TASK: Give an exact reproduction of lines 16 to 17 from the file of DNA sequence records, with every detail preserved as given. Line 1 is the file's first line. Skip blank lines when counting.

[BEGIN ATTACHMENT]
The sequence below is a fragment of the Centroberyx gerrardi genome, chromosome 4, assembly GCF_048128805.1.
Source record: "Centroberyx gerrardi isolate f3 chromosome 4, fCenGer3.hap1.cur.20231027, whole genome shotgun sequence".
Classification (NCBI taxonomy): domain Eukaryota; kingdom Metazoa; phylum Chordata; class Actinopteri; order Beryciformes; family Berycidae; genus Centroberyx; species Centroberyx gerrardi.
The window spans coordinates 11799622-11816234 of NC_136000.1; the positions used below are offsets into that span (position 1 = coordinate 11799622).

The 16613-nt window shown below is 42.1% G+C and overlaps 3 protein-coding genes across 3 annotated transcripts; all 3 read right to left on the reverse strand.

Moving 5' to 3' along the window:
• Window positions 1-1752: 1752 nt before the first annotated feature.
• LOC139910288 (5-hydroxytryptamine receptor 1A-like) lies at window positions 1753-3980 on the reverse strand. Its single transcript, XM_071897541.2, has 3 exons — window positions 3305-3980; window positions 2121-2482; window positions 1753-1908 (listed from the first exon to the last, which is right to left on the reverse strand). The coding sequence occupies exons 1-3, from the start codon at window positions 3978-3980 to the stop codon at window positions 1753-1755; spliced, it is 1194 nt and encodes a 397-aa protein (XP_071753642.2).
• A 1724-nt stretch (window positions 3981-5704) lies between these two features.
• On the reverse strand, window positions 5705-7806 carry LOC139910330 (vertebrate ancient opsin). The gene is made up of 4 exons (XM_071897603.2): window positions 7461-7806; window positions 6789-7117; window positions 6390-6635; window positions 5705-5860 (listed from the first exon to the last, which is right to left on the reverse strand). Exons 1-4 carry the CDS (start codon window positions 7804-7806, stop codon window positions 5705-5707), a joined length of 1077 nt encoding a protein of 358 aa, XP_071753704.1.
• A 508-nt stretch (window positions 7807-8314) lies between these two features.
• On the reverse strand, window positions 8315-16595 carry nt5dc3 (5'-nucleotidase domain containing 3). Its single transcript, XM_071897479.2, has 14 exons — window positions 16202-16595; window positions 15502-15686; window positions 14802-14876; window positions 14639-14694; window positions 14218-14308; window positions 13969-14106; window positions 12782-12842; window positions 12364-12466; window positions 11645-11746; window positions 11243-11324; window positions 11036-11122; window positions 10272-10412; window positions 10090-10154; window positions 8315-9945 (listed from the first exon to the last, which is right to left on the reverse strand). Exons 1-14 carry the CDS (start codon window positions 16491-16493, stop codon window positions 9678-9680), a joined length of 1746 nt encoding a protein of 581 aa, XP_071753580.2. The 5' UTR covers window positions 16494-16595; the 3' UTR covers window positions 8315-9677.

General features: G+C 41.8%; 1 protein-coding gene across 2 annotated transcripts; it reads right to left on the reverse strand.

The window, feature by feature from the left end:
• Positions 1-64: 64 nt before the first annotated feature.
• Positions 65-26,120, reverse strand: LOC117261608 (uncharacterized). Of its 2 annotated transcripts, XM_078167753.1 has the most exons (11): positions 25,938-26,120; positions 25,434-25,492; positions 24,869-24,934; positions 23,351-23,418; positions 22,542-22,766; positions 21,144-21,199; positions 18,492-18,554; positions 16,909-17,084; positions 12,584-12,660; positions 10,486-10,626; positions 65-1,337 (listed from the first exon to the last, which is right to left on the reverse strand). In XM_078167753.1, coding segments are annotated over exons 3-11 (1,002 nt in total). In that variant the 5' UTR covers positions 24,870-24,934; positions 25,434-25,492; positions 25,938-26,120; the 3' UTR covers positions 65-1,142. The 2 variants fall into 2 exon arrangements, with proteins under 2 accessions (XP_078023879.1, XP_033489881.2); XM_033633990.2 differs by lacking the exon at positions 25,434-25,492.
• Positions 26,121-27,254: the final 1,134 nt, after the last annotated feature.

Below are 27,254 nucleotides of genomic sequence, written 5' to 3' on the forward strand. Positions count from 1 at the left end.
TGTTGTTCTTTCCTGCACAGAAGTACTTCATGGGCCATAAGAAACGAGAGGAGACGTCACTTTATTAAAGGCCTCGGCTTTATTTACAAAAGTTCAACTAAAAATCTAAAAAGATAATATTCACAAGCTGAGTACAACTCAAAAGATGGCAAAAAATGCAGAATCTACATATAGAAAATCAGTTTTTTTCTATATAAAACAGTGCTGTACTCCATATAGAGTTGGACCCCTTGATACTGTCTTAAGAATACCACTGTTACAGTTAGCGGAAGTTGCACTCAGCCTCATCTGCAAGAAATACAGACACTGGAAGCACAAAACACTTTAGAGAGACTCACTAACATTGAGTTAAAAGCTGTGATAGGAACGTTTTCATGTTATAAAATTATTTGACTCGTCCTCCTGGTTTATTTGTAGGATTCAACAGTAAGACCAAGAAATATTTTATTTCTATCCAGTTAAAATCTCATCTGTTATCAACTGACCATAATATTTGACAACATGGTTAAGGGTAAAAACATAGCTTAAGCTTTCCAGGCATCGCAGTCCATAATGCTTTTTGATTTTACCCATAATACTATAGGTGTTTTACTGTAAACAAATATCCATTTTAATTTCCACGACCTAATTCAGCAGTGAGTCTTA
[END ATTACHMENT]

• Positions 65-26,120, reverse strand: LOC117261608 (uncharacterized). Of its 2 annotated transcripts, XM_078167753.1 has the most exons (11): positions 25,938-26,120; positions 25,434-25,492; positions 24,869-24,934; positions 23,351-23,418; positions 22,542-22,766; positions 21,144-21,199; positions 18,492-18,554; positions 16,909-17,084; positions 12,584-12,660; positions 10,486-10,626; positions 65-1,337 (listed from the first exon to the last, which is right to left on the reverse strand). In XM_078167753.1, coding segments are annotated over exons 3-11 (1,002 nt in total). In that variant the 5' UTR covers positions 24,870-24,934; positions 25,434-25,492; positions 25,938-26,120; the 3' UTR covers positions 65-1,142. The 2 variants fall into 2 exon arrangements, with proteins under 2 accessions (XP_078023879.1, XP_033489881.2); XM_033633990.2 differs by lacking the exon at positions 25,434-25,492.
• Positions 26,121-27,254: the final 1,134 nt, after the last annotated feature.